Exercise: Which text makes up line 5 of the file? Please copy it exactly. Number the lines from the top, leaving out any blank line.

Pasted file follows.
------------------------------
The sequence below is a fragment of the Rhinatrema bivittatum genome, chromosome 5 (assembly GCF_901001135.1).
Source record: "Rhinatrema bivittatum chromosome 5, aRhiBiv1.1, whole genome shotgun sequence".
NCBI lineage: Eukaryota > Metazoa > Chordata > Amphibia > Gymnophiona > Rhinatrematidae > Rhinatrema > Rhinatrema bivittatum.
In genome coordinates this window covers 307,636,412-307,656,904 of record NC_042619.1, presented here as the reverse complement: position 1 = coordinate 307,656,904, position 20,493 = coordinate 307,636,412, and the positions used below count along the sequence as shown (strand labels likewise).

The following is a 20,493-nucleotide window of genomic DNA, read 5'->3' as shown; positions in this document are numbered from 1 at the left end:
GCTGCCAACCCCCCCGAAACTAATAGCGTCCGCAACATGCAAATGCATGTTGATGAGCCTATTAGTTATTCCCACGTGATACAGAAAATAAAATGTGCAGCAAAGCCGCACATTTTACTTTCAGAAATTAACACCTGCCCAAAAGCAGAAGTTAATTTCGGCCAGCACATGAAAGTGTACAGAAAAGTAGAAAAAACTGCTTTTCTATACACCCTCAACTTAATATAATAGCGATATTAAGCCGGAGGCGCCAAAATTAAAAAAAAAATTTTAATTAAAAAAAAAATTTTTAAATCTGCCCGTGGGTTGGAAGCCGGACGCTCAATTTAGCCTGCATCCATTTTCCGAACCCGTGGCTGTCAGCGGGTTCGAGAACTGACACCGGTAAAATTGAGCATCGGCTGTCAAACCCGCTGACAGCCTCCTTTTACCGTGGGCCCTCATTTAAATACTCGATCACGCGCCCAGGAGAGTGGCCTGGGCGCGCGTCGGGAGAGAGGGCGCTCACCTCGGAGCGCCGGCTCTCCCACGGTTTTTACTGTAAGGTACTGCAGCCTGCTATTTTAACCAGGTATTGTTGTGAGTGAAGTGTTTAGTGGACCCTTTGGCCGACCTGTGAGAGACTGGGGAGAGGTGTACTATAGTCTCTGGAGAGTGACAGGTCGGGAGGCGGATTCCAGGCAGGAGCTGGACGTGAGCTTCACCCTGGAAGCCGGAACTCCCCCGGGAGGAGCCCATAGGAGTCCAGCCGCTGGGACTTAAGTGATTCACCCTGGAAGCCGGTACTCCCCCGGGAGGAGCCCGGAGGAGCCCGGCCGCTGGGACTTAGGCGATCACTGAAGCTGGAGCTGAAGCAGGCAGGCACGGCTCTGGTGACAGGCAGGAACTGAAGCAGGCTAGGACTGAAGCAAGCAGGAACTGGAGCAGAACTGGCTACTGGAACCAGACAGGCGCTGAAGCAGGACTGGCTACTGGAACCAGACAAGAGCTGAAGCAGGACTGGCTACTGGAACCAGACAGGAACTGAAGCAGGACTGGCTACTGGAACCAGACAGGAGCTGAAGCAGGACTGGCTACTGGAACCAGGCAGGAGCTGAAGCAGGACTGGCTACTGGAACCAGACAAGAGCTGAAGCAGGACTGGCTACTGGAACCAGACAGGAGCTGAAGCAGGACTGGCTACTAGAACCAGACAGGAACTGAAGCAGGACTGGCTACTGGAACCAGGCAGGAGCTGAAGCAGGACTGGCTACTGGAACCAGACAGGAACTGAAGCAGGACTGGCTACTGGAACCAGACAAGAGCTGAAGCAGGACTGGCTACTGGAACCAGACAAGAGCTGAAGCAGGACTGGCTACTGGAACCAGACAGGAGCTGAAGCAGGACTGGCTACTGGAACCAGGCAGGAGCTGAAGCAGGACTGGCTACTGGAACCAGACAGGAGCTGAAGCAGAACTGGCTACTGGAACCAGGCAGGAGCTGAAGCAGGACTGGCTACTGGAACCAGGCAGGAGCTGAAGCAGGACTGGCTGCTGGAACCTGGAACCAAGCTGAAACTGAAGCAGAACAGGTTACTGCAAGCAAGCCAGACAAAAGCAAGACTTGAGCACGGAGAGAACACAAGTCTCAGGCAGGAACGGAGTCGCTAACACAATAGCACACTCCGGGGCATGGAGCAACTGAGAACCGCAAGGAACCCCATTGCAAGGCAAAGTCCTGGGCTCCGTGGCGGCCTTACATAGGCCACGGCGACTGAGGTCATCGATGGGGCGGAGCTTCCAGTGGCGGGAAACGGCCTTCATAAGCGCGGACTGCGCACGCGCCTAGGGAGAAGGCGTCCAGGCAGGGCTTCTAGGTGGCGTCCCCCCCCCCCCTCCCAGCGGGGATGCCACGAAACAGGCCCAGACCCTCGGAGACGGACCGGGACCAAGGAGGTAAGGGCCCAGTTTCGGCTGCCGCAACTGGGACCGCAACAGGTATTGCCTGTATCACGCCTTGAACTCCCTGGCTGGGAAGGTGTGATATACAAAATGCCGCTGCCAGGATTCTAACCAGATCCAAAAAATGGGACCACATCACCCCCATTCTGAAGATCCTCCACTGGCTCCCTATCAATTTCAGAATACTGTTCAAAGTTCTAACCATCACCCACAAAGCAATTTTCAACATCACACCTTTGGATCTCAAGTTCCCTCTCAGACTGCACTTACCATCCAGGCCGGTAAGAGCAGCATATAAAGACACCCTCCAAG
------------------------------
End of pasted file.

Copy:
The following is a 20,493-nucleotide window of genomic DNA, read 5'->3' as shown; positions in this document are numbered from 1 at the left end: